Tuesday, December 2, 2008

Dingle Cross

The dingle is a rare breed. This bike I saw was an Independent Fabrication cross bike with horizontal dropouts and S&S travel couplers. Sub note here, if you can race cross on a bike with travel couplers, they should be pretty much bomb proof. Anyway, this bike is a double gear ratio single speed. Hence the dingle name. You can rig it up in either of two gear ratios, one being lower than the other, but both requiring more or less the same chain length. It does require you to loosen the axle nut to get some slack on the chain, so I don't think this guy is shifting during races. Why build a dingle bike? I read an article by one guy who had to ride downhill to work and uphill and into the wind to get home. This reminds me of my bike commute in Boulder which was East (downhill and down wind) in the morning and West (uphill and into the wind) in the afternoon. Why not put a shifter on you ask? Well, winters in Boulder are kind of hard on drivetrains, and I'm sure the East Coast or central Europe is worse. Also, you get rid of cables which really do not like gritty road spray. Could be of benefit to single speed racers too. It allows you to pick the better drivetrain for the course once you get a chance to pre-ride it, unlike a true single speed setup that requires a tool-intensive cog change or money-intensive rear wheel change.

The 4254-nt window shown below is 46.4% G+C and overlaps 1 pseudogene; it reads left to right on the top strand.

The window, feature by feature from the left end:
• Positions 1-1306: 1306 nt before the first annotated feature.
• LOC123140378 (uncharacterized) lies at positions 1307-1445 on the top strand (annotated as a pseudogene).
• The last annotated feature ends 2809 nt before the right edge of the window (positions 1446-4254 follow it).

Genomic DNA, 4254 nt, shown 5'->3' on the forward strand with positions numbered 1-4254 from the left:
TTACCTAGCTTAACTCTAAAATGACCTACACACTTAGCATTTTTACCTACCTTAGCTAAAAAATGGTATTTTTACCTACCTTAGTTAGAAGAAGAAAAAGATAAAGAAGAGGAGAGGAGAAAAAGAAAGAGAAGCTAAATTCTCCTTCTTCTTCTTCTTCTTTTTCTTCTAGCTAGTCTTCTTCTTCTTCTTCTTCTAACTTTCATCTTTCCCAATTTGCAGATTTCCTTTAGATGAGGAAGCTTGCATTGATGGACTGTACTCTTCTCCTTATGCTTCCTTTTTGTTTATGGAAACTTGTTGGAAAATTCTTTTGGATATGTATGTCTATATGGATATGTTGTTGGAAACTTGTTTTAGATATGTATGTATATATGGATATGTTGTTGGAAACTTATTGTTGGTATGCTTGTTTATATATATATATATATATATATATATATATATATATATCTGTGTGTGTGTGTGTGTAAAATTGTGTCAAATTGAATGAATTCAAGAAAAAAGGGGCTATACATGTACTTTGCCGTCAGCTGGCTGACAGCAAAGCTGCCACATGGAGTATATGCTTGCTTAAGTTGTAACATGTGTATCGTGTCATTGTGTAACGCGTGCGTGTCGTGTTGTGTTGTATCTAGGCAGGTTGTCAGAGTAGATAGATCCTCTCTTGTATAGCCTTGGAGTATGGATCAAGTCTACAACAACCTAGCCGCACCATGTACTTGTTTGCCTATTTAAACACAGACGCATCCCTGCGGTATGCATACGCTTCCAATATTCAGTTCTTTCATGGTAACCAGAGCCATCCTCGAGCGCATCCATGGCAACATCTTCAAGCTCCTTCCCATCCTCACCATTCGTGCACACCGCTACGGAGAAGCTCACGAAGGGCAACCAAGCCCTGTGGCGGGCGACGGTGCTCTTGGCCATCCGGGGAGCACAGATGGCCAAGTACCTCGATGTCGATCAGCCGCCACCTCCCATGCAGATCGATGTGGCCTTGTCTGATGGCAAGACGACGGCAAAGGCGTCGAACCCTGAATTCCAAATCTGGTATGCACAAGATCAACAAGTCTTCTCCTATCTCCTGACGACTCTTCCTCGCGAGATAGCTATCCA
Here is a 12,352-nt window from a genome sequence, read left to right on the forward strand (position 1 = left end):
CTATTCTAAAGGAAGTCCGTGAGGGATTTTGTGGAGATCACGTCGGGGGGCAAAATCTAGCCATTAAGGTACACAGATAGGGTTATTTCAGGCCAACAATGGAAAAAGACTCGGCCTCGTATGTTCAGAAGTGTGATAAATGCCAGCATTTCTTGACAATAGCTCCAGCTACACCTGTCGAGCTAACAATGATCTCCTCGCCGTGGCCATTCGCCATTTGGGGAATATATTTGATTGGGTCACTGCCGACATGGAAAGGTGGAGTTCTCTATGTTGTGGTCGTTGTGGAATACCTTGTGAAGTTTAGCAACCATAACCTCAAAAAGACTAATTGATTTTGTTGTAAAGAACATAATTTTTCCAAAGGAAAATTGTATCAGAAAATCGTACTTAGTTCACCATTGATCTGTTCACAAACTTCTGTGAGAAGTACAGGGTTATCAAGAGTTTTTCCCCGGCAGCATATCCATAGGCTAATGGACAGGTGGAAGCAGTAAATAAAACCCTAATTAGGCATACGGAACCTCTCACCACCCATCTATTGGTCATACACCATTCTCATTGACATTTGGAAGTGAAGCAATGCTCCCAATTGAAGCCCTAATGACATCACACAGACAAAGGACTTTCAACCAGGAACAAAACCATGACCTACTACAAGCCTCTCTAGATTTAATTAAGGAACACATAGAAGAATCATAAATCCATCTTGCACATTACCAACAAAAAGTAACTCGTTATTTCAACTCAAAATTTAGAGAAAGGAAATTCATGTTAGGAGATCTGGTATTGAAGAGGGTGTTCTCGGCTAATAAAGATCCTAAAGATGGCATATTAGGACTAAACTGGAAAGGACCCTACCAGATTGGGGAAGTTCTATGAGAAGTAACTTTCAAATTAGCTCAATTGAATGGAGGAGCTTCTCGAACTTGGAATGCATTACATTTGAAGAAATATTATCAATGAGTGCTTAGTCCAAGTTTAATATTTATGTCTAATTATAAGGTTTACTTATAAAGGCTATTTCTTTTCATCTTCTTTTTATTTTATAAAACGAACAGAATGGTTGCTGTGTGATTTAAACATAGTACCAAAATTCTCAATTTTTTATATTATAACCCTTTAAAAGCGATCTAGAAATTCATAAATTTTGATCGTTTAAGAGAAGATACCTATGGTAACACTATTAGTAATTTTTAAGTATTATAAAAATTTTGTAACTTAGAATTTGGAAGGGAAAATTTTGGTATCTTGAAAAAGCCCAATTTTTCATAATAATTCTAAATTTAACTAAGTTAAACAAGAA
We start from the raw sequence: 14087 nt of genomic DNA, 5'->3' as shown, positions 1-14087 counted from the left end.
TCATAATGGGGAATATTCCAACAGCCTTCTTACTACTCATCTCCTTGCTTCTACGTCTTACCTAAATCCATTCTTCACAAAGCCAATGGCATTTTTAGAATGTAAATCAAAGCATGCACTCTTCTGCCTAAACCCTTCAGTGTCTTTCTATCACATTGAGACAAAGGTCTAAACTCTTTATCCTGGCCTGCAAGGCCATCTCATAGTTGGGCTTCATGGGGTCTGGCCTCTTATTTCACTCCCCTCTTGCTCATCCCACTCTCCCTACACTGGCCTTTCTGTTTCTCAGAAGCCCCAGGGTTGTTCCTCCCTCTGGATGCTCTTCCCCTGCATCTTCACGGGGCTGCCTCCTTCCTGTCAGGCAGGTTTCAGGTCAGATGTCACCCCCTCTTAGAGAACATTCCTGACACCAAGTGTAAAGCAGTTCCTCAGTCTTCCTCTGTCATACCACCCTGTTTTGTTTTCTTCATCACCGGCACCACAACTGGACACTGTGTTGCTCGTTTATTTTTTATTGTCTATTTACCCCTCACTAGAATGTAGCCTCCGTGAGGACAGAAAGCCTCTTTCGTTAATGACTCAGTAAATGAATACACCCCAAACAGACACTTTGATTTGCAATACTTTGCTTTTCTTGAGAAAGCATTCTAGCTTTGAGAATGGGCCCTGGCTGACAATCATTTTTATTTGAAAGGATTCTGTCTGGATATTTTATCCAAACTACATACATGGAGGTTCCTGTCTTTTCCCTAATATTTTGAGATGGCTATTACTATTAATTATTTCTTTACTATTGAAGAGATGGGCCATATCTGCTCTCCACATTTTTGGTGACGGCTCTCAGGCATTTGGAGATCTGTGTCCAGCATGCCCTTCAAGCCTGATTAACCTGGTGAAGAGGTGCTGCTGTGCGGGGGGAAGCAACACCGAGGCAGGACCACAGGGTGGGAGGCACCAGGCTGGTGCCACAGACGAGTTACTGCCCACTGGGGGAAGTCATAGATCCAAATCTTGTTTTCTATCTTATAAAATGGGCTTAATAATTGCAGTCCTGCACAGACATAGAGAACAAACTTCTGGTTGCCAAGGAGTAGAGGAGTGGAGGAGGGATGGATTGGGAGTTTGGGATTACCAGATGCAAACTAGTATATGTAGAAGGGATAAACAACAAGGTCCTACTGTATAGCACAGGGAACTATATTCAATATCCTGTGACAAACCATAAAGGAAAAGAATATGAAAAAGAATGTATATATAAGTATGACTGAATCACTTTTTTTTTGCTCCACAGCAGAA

On as historical note, this reminds me of the original Campy suicide shifter:
picture from Rock The Bike
How long before we see the re-introduction of the seat stay mounted quick release?


Mark said...

I might have seen this on MTBR but there was a guy who had a Dingle on a 29er so he could ride to the trail head with a road ratio and then switch when he got there to the mountain ratio.

Not sure I see much value in that. My longest road ride till I hit a dirt road that leads to the trail head is half a mile. I guess if you had to ride 5 miles then it would make sense.

Might be worth trying some time just to say that I did it.

-d said...

Wow. I looked on your "Rock the Bike" link to learn more about the suicide shifter. It's scary! The longer lever is a quick release that, when disengaged, lets the axle float with only those little dropout notches for a horizontal constraint. If you hit a bump while shifting, there could be a catastrophe! (Hence the name...)

-p said...

Mark, I guess that's another good application for a dingle. I still have to say, I like the luxury of shifting without wrenches, especially in the slightly more mountainous west. I could see myself going to a 2x9 setup though.